One of the most important and surprising aspects coming out of the team's simulation was the development of an odd cloud pattern. This pattern didn’t just increase the runaway greenhouse effect but also made it irreversible. 

"From the start of the transition, we can observe some very dense clouds developing in the high atmosphere," Chaverot said. "Actually, the latter does not display anymore the temperature inversion characteristic of the Earth's atmosphere and separates its two main layers: The troposphere and the stratosphere. The structure of the atmosphere is deeply altered."

As for what this means for us, with the results of the simulation in hand, the team calculated that it would take only a small increase in solar radiation and a rise in Earth's temperature of tens of degrees to trigger an apocalyptic runaway effect. If that happened, Earth would eventually become as hostile to life as its neighbor Venus presently is. 

The news comes as countries attempt to limit human-driven greenhouse gases to cap Earth's overall warming to a quantity of 1.5 degrees Celsius by 2050, showing how vital this effort really is. 

The team isn't yet sure of the effect the release of greenhouse gases alone could have on the runaway process and whether that process can really just go "away" at the same temperatures. They also are yet to find whether an increase in solar luminosity could continue to drive the process. 

"Assuming this runaway process would be started on Earth, an evaporation of only 10 meters of the oceans' surface would lead to a 1 bar increase of the atmospheric pressure at ground level," Chaverot said. "In just a few hundred years, we would reach a ground temperature of over 500 degrees Celsius. Later, we would even reach 273 bars of surface pressure and over 1,500 degrees Celsius, when all of the oceans would end up totally evaporated."

The research is also deeply important as humanity becomes increasingly adept at spotting and studying planets around other stars, a scientific discipline that will eventually lead to us hunting for life outside the solar system.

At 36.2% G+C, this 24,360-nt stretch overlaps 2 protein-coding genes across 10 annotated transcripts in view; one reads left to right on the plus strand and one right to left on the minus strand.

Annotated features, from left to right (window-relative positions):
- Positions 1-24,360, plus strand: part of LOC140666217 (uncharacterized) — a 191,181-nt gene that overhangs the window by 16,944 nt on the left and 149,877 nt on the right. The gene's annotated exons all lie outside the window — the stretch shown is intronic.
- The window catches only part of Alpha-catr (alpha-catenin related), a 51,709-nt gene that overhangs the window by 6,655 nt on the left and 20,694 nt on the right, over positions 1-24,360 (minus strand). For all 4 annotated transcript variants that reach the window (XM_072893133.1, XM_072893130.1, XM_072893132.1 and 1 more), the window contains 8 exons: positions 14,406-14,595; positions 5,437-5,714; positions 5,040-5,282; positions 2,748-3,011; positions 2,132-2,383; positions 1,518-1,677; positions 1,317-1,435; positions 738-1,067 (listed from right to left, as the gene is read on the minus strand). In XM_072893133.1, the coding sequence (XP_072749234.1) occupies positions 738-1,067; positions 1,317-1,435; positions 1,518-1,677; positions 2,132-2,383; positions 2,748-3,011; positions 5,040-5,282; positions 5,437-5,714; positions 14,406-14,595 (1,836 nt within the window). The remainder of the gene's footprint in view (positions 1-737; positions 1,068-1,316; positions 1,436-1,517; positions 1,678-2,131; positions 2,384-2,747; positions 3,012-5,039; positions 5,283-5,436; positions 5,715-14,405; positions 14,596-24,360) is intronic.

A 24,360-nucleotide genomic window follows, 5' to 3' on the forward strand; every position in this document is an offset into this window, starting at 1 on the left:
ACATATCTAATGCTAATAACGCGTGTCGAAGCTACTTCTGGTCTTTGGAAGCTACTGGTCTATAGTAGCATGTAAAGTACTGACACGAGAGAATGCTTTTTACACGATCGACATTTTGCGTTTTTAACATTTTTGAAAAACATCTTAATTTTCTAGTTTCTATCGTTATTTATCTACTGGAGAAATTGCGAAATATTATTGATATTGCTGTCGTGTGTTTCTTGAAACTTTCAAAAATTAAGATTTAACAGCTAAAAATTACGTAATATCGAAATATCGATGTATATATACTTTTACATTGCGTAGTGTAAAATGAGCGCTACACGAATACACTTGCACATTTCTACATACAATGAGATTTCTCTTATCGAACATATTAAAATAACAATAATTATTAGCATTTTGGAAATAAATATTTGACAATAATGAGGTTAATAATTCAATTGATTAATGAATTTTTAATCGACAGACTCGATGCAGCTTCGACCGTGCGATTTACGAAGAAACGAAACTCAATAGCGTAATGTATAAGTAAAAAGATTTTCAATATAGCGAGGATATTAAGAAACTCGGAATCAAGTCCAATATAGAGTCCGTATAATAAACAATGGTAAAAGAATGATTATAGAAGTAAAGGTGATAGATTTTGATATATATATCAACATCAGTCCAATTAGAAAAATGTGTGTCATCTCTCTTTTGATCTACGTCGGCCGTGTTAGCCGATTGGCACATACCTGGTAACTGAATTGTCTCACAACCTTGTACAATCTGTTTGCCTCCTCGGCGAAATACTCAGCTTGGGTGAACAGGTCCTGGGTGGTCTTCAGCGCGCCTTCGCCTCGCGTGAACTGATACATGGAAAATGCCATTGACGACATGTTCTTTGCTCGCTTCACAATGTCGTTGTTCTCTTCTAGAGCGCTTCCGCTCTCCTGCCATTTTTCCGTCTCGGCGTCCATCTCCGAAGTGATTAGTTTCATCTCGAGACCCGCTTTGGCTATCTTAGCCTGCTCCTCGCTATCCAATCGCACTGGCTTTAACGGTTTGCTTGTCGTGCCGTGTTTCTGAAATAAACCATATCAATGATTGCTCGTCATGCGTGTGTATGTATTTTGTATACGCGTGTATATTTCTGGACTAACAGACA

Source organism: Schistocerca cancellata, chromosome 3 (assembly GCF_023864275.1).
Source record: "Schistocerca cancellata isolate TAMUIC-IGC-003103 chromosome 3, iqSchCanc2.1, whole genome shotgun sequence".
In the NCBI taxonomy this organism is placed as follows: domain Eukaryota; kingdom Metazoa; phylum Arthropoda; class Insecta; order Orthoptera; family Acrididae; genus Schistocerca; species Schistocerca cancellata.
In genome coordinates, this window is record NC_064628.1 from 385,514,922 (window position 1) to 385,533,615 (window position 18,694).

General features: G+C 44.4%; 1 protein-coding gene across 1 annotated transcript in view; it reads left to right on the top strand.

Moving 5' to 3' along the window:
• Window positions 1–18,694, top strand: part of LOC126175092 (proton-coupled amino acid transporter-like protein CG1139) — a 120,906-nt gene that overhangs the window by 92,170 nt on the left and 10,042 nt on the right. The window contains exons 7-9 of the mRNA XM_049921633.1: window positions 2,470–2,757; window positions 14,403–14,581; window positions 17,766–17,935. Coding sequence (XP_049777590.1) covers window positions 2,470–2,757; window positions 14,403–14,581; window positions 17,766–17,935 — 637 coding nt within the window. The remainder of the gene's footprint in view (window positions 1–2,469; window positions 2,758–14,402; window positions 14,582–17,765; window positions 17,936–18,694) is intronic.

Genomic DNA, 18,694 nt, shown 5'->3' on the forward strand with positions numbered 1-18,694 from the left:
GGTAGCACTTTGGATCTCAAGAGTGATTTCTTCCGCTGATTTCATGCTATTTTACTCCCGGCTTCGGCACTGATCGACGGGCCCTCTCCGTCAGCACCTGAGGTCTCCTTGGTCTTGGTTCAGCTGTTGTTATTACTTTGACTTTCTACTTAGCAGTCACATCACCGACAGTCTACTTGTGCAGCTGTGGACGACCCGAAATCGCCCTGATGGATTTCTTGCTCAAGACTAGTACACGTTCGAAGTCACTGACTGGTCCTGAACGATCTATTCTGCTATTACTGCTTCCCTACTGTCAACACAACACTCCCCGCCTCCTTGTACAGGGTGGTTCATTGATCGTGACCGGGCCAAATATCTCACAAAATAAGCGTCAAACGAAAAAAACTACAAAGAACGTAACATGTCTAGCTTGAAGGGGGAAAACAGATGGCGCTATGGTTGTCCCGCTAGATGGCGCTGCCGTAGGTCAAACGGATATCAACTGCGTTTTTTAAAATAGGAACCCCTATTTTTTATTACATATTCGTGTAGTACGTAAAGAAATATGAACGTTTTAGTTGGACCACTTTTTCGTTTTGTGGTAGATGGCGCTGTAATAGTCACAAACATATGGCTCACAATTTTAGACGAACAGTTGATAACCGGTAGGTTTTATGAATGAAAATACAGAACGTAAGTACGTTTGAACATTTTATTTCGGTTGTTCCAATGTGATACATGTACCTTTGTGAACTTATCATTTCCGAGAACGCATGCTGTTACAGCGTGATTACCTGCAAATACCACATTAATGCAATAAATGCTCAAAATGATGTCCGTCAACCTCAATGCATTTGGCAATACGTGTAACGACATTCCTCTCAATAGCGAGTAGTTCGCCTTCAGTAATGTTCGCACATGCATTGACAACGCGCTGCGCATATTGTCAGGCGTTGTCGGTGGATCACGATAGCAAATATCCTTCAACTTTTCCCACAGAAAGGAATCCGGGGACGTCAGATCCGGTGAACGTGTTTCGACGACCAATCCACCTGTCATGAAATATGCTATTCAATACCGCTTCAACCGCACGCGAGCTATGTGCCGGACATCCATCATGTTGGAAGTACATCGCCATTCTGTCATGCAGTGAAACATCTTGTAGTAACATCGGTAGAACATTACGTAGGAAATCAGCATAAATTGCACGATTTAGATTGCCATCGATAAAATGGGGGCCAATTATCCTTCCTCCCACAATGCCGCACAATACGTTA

"By studying the climate on other planets, one of our strongest motivations is to determine their potential to host life," team member and director of the University of Geneva Life in the Universe Center (LUC) Émeline Bolmont said. "After the previous studies, we suspected already the existence of a water vapor threshold, but the appearance of this cloud pattern is a real surprise!"

The team’s research was published on Dec. 18 the journal Astronomy & Astrophysics.

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Robert Lea
Contributing Writer

Robert Lea is a science journalist in the U.K. whose articles have been published in Physics World, New Scientist, Astronomy Magazine, All About Space, Newsweek and ZME Science. He also writes about science communication for Elsevier and the European Journal of Physics. Rob holds a bachelor of science degree in physics and astronomy from the U.K.’s Open University. Follow him on Twitter @sciencef1rst.

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    To put this in perspective, because alarmism over turning the Earth into Venus with industrial emissions is kinda missing all the terrible stuff that will happen in between that incredibly unlikely outcome, during the Paleocene-Eocene Thermal Maximum, around 50 million years ago, global average temperatures rose under 10°C. That was enough that there could be palm trees around the arctic circle.

    No climatologist is concerned about human emissions causing this. The cold trap has protected us from much worse than even the worst of current models, at least so far as thermal runaway is concerned. But hey that's quitter talk, maybe we'll get there.
    Reply